That’s all fine and everything until the human loses contact with the ground. At that point, there are only two forces on the human—the downward gravitational force and the downward spring force from the pack. That yields a downward acceleration greater than what it would be from gravity alone. At the same time, the pack is still being pushed up by the spring force. These two things together cause a vertical separation between the pack and the human.
OK, just to make sure everything sinks in, how about a quick homework question? What would happen if you used a backpack with a very low mass? Would this change the separation distance between the human and the pack? (You can use the code above to find the answer.)
How to Beat the Bounce
When we started you probably thought, “OK, the HoverGlide has a springlike shock absorber built into it—end of story.” But now we’ve seen that even a regular backpack has a kind of springlike connection in the harness. So the key isn’t having a spring per se, it’s having the right spring.
Specifically, HoverGlide uses a spring with a much lower spring constant k. Because of that, the pack takes a much longer time to accelerate upward, because the spring exerts a smaller force. By the time the human comes back down, the pack really hasn’t even moved. Since the pack barely moves, you don’t get that jarring impact when it collides with your shoulder.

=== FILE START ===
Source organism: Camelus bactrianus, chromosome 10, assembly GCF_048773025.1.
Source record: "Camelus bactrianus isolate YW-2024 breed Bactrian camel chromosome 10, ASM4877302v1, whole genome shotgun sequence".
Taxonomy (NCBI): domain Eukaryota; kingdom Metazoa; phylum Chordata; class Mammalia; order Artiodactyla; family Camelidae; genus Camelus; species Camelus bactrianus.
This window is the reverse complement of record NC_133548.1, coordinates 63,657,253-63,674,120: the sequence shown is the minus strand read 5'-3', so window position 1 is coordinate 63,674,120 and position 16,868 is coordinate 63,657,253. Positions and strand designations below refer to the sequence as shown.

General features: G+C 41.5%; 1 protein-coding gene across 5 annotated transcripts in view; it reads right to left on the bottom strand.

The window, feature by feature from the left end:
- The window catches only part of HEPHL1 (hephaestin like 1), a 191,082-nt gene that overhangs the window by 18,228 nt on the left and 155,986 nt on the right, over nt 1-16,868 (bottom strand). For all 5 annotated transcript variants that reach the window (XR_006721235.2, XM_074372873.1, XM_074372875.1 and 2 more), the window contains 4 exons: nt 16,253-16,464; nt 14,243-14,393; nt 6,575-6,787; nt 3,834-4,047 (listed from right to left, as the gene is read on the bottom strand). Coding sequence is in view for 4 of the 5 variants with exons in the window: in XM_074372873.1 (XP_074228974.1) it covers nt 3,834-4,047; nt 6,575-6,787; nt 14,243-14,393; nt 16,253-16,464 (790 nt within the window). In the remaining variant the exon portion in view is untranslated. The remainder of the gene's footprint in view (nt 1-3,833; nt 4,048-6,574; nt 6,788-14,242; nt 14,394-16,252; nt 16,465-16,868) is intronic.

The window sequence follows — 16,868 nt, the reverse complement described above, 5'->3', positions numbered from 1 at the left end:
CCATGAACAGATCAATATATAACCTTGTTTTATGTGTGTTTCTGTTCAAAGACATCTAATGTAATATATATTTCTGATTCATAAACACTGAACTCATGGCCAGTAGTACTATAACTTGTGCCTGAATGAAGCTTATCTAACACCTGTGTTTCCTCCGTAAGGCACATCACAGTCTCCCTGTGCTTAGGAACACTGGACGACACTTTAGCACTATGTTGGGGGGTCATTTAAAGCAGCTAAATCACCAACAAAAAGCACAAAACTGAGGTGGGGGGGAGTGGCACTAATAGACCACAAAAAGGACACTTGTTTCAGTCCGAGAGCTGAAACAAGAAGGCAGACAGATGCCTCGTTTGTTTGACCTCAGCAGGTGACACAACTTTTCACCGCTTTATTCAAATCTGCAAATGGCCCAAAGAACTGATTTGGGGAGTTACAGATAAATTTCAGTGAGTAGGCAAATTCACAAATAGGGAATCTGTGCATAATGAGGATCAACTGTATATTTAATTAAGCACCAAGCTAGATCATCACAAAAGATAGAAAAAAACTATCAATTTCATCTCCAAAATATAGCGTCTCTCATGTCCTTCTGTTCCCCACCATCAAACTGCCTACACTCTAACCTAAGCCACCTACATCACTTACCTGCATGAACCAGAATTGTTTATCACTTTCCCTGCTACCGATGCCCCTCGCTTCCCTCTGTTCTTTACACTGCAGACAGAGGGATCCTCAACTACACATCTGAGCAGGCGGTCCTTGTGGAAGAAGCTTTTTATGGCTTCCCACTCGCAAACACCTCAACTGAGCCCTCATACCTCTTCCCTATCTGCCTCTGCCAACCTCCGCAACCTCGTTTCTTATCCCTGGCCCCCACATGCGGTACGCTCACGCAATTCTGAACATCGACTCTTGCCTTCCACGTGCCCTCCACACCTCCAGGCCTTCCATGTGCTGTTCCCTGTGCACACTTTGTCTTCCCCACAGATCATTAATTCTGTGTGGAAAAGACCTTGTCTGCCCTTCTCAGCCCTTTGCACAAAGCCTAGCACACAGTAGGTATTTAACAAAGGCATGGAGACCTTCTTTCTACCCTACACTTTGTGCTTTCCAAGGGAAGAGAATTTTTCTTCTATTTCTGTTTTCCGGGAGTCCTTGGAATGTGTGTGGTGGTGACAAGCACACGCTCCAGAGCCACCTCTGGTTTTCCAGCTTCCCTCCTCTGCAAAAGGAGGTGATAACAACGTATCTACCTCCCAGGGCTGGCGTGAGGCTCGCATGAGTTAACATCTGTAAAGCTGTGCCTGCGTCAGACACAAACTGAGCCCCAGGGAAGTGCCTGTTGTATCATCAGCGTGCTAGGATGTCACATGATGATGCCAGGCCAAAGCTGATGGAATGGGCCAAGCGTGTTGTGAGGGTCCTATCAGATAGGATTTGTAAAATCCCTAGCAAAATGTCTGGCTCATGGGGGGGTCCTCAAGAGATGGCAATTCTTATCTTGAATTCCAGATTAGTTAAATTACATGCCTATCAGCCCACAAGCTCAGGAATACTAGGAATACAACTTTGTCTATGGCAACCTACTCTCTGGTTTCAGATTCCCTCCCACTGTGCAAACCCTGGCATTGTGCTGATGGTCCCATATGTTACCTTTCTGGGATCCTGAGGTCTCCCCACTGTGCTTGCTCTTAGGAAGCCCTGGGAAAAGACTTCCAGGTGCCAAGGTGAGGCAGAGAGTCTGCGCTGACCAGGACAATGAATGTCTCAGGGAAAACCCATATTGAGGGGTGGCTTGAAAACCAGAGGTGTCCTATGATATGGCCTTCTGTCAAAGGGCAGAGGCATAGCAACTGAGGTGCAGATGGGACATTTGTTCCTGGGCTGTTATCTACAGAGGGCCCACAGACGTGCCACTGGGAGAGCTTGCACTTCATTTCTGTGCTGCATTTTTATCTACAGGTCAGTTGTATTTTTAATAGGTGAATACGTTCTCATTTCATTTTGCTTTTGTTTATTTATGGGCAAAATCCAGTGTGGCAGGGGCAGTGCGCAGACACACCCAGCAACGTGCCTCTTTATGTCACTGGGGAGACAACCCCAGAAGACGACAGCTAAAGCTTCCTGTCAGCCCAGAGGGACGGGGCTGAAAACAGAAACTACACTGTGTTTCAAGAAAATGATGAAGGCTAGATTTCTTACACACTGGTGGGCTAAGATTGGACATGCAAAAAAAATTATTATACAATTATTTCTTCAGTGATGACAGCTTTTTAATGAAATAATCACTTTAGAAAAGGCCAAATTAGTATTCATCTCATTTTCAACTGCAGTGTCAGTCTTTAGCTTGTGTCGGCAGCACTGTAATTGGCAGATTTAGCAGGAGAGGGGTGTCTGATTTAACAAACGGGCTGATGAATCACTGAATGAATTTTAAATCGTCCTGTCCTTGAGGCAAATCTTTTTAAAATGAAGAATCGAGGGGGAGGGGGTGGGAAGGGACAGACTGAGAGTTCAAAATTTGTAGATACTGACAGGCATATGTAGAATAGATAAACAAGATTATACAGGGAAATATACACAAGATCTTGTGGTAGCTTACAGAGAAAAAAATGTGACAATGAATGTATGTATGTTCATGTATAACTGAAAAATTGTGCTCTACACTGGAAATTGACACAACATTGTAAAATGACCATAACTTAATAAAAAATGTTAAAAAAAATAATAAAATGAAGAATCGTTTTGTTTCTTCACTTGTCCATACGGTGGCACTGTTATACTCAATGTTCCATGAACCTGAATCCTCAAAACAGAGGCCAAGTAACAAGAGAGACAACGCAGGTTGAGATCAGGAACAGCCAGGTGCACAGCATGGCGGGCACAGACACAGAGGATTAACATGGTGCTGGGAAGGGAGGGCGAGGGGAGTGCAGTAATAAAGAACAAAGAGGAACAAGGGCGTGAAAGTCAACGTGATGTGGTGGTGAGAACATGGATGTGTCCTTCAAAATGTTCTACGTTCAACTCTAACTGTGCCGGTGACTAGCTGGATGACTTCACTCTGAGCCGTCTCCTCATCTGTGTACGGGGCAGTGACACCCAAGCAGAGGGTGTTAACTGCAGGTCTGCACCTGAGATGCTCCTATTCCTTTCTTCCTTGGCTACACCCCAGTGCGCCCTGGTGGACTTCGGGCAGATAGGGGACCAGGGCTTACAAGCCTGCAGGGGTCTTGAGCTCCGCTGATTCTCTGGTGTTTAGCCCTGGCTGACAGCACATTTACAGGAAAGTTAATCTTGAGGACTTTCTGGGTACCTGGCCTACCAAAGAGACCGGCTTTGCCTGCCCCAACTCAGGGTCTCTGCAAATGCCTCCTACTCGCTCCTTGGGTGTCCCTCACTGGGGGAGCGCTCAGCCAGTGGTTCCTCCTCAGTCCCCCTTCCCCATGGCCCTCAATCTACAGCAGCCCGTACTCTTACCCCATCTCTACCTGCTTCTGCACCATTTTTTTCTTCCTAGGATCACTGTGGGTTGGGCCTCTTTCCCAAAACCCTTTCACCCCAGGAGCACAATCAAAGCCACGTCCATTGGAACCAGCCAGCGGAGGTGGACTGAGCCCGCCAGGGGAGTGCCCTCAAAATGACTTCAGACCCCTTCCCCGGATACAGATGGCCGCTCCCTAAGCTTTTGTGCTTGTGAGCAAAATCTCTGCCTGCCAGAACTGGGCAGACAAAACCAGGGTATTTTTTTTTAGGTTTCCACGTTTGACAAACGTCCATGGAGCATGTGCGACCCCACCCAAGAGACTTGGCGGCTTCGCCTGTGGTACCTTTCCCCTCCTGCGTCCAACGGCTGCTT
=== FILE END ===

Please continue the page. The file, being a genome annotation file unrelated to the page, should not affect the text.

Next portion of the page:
Here’s a demonstration of this effect with a 1-kg mass hanging from a rubber band.
See how my hand is moving much more than the hanging weight? That’s the idea. This is actually a very interesting physics problem. Every introductory textbook looks at something similar but more boring—a mass oscillating on a spring. But what if the attachment point for the top of the spring is also oscillating? I call this the “jiggle spring.”
You know what’s super great about this problem? There are two ways to model it. The first uses Lagrangian mechanics to determine the motion by looking at the energy and the constraints on the system. That’s all I’m going to say about Lagrangian. It’s the best solution, but it would take a bit of explanation to get there.
Instead, I’m going to do what you know I like to do—a numerical calculation using Python. The main idea of a numerical calculation is to break the problem into very small steps in time. At each step, I make some simplifying assumptions to calculate the new position and momentum. (If you want a more detailed tutorial, here is how you would model an oscillating mass with a stable hanging point, not a jiggle spring.)